Human Rights Watch publicized an April 30 police raid targeting 14 men who had gathered in two hotel rooms; eight were detained and police reported that two “would be charged with organizing the event and providing pornography—offenses carrying prison terms of up to 15 years.”

The arrests in Surabaya follow an unprecedented anti-LGBT campaign in 2016 that featured a series of biased and false statements about LGBT people from government officials and politicians. The anti-LGBT onslaught led to harassment and violence against LGBT Indonesians and death threats by militant Islamists. Government institutions, including the National Broadcasting Commission and the National Child Protection Commission, issued censorship directives banning information and broadcasts that portrayed the lives of LGBT people as “normal,” as well as so-called “propaganda” about LGBT lives.

England: ‘Big Gay Iftar’ planned during London Pride

The Evening Standard reported on plans by Muslim and LGBT community groups to celebrate Ramadan with a meal during London’s Pride festival.

The Big Gay Iftar, at St Andrew’s Church in Southwark, will see participants join in the traditional Islamic sunset evening meal.

Pride in London said the event on June 24, open to anyone, will allow people “to talk to one another, learn about each others’ faiths, cultures and sexualities and spread some love.”

The inaugural Big Gay Iftar took place last year in response to the killing of 49 people in the Pulse nightclub shootings in Orlando by an Islamic State sympathiser. This year’s expanded meeting is expected to be even more popular.

An openly gay Church of England priest resigned from his parish and suggested that he cannot get a new job because he is “on a blacklist” and bishops are not willing to risk placing him in a parish.

A British gay man escaped extradition to Turkey, where was charged and convicted in absentia of raping a Turkish man, based on the “inherently inhuman and degrading” prison conditions he would likely experience. The defendant has testified that when he had been detained in Turkey before the trial he had been forced to convert to Islam.

Ireland: Church of Ireland rejects call to consider same-sex ceremonies

At its general synod this week, the Church of Ireland considered and rejected a motion calling on the church to acknowledge the harm it has caused people in same-sex relationships and requesting that the bishops investigate “a means to develop sensitive, local pastoral arrangements for public prayer and thanksgiving with same-sex couples at these key moments in their lives.”

The breakdown was as follows-clergy 56 for, and 72 against; laity 90 for and 104 against. There were nine clergy and 15 laity abstentions.

Almost every speaker against the motion was from Northern Ireland with Rev Trevor Johnston of Connor diocese describing the motion as “impossible” adding that “inbuilt into it is discrimination against those who didn’t act on their same sex attraction”.

Canon Maurice Elliott of Down and Dromore diocese also spoke against, saying he believed passing the motion would be “immensely detrimental” to partnerships with other churches in the Anglican communion, and Rev Barry Forde of Connor diocese said “there is a theological issue at stake” and that the motion “impinges on Canon 31” concerning the church’s traditional teaching on marriage.

Rev Alison Calvin of Kilmore diocese – which straddles the border – said at times “I feel I am being bullied. It’s not fair that my deeply held convictions are portrayed as those of a narrow-minded bigot”.

Speaking for the motion Rev Brendan McCarthy, of Kilmore diocese, said he had come to believe he had been wrong concerning LGBT people and that he had been in part a cause of their pain, “unintended but real”, while Rev Gillian Wharton of Dublin diocese claimed the same arguments which had been used to oppose women priests were now being used on same sex issues within the church.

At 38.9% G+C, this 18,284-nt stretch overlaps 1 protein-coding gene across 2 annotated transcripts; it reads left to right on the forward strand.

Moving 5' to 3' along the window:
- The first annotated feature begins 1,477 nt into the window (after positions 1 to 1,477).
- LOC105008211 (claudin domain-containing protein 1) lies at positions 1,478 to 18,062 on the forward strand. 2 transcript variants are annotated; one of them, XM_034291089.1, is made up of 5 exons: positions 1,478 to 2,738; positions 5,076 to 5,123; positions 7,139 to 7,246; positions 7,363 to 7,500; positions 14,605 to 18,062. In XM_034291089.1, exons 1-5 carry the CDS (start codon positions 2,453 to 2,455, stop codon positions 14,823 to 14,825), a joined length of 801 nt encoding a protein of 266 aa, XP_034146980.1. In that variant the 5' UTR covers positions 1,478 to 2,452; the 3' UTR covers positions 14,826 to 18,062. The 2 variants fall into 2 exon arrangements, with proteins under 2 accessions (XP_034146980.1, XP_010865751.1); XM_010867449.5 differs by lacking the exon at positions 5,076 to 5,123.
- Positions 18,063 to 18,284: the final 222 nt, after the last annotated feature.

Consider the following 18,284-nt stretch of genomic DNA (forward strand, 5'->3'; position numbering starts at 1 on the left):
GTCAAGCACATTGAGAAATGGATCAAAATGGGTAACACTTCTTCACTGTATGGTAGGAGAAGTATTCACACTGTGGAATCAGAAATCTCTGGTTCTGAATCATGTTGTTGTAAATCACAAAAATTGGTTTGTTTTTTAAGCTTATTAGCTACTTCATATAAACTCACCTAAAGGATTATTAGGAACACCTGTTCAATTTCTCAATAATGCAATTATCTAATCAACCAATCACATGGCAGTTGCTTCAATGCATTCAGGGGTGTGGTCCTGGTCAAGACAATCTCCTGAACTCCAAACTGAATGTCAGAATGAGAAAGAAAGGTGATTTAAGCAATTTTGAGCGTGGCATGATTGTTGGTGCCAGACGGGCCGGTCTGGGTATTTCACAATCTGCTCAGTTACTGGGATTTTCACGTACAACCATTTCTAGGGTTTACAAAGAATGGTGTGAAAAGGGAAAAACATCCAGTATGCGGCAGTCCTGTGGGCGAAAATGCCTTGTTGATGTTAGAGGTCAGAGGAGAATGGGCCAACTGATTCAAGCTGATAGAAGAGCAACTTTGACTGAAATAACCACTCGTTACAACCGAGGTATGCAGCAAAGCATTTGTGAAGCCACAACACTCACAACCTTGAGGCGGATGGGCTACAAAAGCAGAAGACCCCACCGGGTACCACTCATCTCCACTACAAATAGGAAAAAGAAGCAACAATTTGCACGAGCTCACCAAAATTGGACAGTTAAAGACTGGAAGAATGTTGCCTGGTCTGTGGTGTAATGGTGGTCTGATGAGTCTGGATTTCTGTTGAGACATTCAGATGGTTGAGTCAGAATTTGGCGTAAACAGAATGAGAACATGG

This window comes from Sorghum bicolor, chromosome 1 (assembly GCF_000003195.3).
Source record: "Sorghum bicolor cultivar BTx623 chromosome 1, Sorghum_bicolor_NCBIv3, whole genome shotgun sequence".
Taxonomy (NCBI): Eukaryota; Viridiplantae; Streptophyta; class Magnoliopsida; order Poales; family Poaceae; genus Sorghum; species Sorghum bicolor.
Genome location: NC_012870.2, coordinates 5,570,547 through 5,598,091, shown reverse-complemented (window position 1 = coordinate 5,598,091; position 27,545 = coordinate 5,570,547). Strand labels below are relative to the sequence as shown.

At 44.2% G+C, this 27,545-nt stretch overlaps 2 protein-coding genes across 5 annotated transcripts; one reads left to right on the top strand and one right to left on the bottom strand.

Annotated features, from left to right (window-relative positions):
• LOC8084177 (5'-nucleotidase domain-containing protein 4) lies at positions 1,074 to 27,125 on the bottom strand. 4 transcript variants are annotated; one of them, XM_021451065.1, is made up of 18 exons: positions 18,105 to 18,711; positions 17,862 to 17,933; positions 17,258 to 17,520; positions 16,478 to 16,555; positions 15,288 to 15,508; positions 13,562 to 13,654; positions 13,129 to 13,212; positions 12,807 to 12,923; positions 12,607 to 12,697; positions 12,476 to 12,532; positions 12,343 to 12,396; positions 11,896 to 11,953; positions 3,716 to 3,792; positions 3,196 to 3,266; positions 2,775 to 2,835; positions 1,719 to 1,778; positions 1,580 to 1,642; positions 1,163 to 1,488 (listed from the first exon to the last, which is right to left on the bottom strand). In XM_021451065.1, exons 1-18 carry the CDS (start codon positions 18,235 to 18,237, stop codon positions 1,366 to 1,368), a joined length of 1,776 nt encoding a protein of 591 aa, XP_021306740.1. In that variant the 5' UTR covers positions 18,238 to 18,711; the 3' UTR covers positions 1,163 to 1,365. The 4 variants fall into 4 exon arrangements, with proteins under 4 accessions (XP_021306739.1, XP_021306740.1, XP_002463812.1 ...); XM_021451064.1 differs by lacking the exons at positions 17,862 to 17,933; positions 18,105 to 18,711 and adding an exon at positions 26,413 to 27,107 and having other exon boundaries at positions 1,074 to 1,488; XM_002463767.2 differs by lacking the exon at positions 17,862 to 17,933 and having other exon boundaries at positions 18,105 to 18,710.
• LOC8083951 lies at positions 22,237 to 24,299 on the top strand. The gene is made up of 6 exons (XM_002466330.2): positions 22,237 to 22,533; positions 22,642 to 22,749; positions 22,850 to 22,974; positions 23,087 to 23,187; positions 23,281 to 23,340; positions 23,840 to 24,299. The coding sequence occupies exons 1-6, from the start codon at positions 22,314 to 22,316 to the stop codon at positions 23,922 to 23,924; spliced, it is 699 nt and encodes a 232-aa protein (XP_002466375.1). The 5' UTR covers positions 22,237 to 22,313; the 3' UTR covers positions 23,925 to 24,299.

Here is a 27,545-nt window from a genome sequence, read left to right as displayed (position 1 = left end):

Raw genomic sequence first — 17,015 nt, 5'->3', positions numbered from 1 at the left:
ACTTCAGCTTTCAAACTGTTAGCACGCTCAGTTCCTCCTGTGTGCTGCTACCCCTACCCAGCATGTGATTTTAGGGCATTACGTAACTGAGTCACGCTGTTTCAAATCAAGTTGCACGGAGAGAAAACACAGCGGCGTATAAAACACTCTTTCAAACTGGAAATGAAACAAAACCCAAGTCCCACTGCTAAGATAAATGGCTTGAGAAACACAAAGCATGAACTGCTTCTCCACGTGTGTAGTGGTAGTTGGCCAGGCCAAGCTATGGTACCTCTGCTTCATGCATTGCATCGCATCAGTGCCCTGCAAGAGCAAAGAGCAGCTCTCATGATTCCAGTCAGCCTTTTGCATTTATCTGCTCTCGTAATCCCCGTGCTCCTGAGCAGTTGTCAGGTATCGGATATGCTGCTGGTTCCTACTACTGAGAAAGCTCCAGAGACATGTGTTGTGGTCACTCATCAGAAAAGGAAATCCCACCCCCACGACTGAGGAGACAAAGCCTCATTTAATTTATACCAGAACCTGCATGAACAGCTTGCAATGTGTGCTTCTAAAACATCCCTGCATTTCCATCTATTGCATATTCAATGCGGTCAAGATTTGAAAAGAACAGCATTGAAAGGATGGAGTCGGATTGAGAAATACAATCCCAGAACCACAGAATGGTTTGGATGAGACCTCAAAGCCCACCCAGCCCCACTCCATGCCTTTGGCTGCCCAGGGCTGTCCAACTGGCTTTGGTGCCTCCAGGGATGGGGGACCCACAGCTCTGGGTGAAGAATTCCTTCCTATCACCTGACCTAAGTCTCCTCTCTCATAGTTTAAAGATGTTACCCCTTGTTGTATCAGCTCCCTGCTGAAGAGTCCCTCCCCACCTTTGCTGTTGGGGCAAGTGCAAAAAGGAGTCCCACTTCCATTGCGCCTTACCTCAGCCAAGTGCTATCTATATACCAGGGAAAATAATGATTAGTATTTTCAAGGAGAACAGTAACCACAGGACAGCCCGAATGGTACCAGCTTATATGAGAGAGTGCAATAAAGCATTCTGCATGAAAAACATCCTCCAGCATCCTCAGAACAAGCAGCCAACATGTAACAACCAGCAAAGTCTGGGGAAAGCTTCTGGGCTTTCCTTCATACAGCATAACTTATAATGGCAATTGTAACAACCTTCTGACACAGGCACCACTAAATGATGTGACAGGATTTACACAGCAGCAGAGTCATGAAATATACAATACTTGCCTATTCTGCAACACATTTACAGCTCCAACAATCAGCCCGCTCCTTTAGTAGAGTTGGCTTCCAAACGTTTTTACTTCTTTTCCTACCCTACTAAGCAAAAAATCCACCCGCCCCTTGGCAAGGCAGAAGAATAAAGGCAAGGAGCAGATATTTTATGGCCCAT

More from NewsLetter before the vote

Meanwhile, the church has for the past three years had a select committee looking at human sexuality in the context of Christian faith. The committee itself did not bring forward the motion for the general synod, but both the proposer, Dr Leo Kilroy, and the seconder, Rev Brian O’Rourke, were members.

Canon Ian Ellis, editor of the Church of Ireland Gazette, a weekly and editorially independent church newspaper, told the News Letter the motion “ does not seek to change the Church of Ireland’s traditional teaching on marriage”, a position Canon Ellis said he supports.

However, he did say: “I believe the church has to consider how it is going to relate in pastoral terms to churchgoers who are in same-sex civil marriages. I do not believe that such couples should be barred from receiving holy communion.”

Bermuda: Supreme Court says government must let same-sex couples marry

On May 5 the Supreme Court ruled in favor of a gay couple who argued that the Registrar-General’s rejection of their marriage application violated the Human Rights Act. The ruling was celebrated by LGBT equality activists and denounced by the anti-equality group Preserve Marriage.

Chile: Government sponsors public conversations on marriage equality

The government of President Michelle Bachelet began a series of public conversations on marriage equality.

Singapore: Local companies step up to replace banned foreign contributions to LGBT celebration

Organizers of the annual Pink Dot celebration announced that they had received financial support from more than 100 local companies, surpassing the fundraising goal they had set when the government banned them from taking money from multinational companies that had been major funders in the past.

Guatemala: LGBT activists rally outside Congress

LGBT activists rallied in front of Congress on May 4 to oppose an anti-marriage-equality bil and to call for hate crimes protections.

El Salvador: Human Rights award nomination sparks threats against trans nominee

Karle Avelar was nominated in April for the Martin Ennals Foundation’s human rights award, making her for first transgender woman to be considered for the award; since the announcement was made public, reports, Avelar has been subject to increasing threats.

Nepal: Country’s advances on LGBT equality reviewed published a brief history of advances in the rights of LGBT people following the establishment of the Blue Diamond Society in 2001.